XVII. One half of the world knows not how the other lives : and, therefore, the better sort pity not the distressed; and the miserable envy not those which fare better; because they know it not. Each man judges of others' conditions, by his own. The worst sort would be too much discontented, if they saw how far more pleasant the life of others is: and, if the better sort, such we call those which are greater, could look down to the infinite miseries of inferiors, it would make them either miserable in compassion, or proud in conceit. It is good, sometimes, for the delicate rich man to look into the poor man's cupboard; and, seeing God in mercy gives him not to know their sorrow by experience, to know it yet in speculation : this shall teach him more thanks to God, more men, more contentment in himself.

XVIII. Such as a man's prayer is for another, it shall be, in time of his extremity, for himself: for, though he love himself more than others, yet his apprehension of God is alike for both. Such as his prayer is in a former extremity, it shall be also in death: this way we may have experience even of a thing future: if God have been far off from thee in a fit of thine ordinary sickness, fear lest he will not be nearer thee in thy last : what differs that from this, but in time ? Correct thy

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dulness upon former proofs; or else, at last, thy devotion shall want life before thy body.

XIX. Those, that come to their meat as to a medicine, as Augustin reports of himself, live in an austere and Christian temper; and shall be sure not to joy too much in the creature, nor to abuse themselves : those, that come to their medicine as to meat, shall be sure to live miserably and die soon. to meat, if without a gluttonous appetite and palate, is allowed to Christians: to come to meat as to a sacrifice unto the belly, is a most base and brutish idolatry.

XX. The worst that ever were, even Cain and Judas, have had some fautors, that have honoured them for saints: and the Serpent, that beguiled our first parents, hath, in that name, had divine honour and thanks. Never any man trod so perilous and deep steps, but some have followed, and admired him. Each master of heresy hath found some clients; even he, that taught all men's opinions were true. Again, no man hath been so exquisite, but some have detracted from him; even in those qualities, which have seemed most worthy of wonder to others. A man shall be sure to be backed by some, either in good or evil; and, by some shouldered in both. It is good for a man not to stand upon his abettors, but his quarrel; and not to depend upon others, but himself.

XXI. We see thousands of creatures die for our use, and never do so much as pity them: why do we think much to die once for God? They are not ours, so much as we are his; nor our pleasure so much to us, as his glory to him : their lives are lost to us; ours, but changed to him.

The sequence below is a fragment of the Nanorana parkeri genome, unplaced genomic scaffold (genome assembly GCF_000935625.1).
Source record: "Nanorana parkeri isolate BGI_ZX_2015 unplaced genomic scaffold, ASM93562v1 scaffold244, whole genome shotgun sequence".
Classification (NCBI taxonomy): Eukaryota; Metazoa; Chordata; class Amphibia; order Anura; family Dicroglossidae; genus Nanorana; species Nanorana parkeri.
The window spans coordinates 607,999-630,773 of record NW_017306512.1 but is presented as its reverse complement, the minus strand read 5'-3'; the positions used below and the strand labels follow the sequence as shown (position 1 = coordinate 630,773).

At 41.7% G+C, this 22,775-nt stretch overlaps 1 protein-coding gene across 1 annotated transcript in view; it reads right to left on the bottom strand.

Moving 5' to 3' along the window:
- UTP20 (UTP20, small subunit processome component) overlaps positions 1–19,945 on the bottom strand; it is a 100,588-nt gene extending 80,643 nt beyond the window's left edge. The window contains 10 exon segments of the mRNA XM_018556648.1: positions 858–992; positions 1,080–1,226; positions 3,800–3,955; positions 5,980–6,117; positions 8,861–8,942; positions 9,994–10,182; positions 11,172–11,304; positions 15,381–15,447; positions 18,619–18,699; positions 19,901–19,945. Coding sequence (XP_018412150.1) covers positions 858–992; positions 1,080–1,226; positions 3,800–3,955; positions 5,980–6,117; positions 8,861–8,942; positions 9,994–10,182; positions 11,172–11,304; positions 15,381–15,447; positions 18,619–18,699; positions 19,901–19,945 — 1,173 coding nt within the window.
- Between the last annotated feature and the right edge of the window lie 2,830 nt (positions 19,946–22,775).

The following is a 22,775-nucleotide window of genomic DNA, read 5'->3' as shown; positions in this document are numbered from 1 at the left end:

Much ornament is no good sign : painting

of the face argues an ill complexion of body, a worse mind. Truth hath a face both honest and comely, and looks best in her own colours. But, above all, Divine Truth is most fair; and most scorneth to borrow beauty of man's wit or tongue: she loveth to come forth in her native grace, like a princely matron; and counts it the greatest indignity, to be dallied with as a wanton strumpet: she looks to command reverence; not pleasure: she would be kneeled to; not laughed at. To prank her up in vain dresses and fashions, or to sport with her in a light and youthful manner, is most abhorring from her nature : they know her not, that give her such entertainment; and shall first know her angry, when they do know her. Again, she would be plain ; but not base, not sluttish: she would be clad, not garishly; yet, not in rags : she likes as little to be set out by a base soil, as to seem credited with gay colours. It is no small wisdom, to know her just guise; but more, to follow it : and so to keep the mean, that, while we please her, we discontent not the beholders.

XXIII. In worldly carriage, so much is a man made of, as he takes upon himself: but such is God's blessing upon true humility, that it still procureth reverence. I never saw Christian less honoured, for a wise neglect of himself. If our dejection proceed from the conscience of our want, it is possible we should be as little esteemed of others, as of ourselves : but if we have true graces, and prize them not at the highest, others shall value both them in us, and us for them; and, with usury, give us that honour, we withheld modestly from ourselves.

XXIV. He, that takes his full liberty in what he may, shall repent him: how much more in what he should not ! I never read of Christian, that repented him of too little worldly delight. The surest course I have still found in all earthly pleasures, To rise with an appetite, and to be satisfied with a little.

XXV. There is a time when kings go not forth to warfare : our spiritual war admits no intermission: it knows no night, no winter; abides no peace, no truce. This calls us not into garrison, where we may have ease and respite; but into pitched fields continually: we see our enemies in the face always, and are always seen and assaulted; ever resisting, ever defending; receiving and returning blows. If either we be negligent or weary, we die : what other hope is there while one fights, and the other stands still ? We can never have safety and peace, but in victory. There must our resistance be courageous and constant, where both yielding is death, and all treaties of peace mortal.

XXVI. Neutrality in things good or evil, is both odious and prejudicial; but in matters of an indifferent nature, is safe and commendable. Herein, taking of parts maketh sides, and breaketh unity. In an unjust cause of separation, he that favoureth both parts, may, perhaps, have least love of either side; but hath most charity in himself.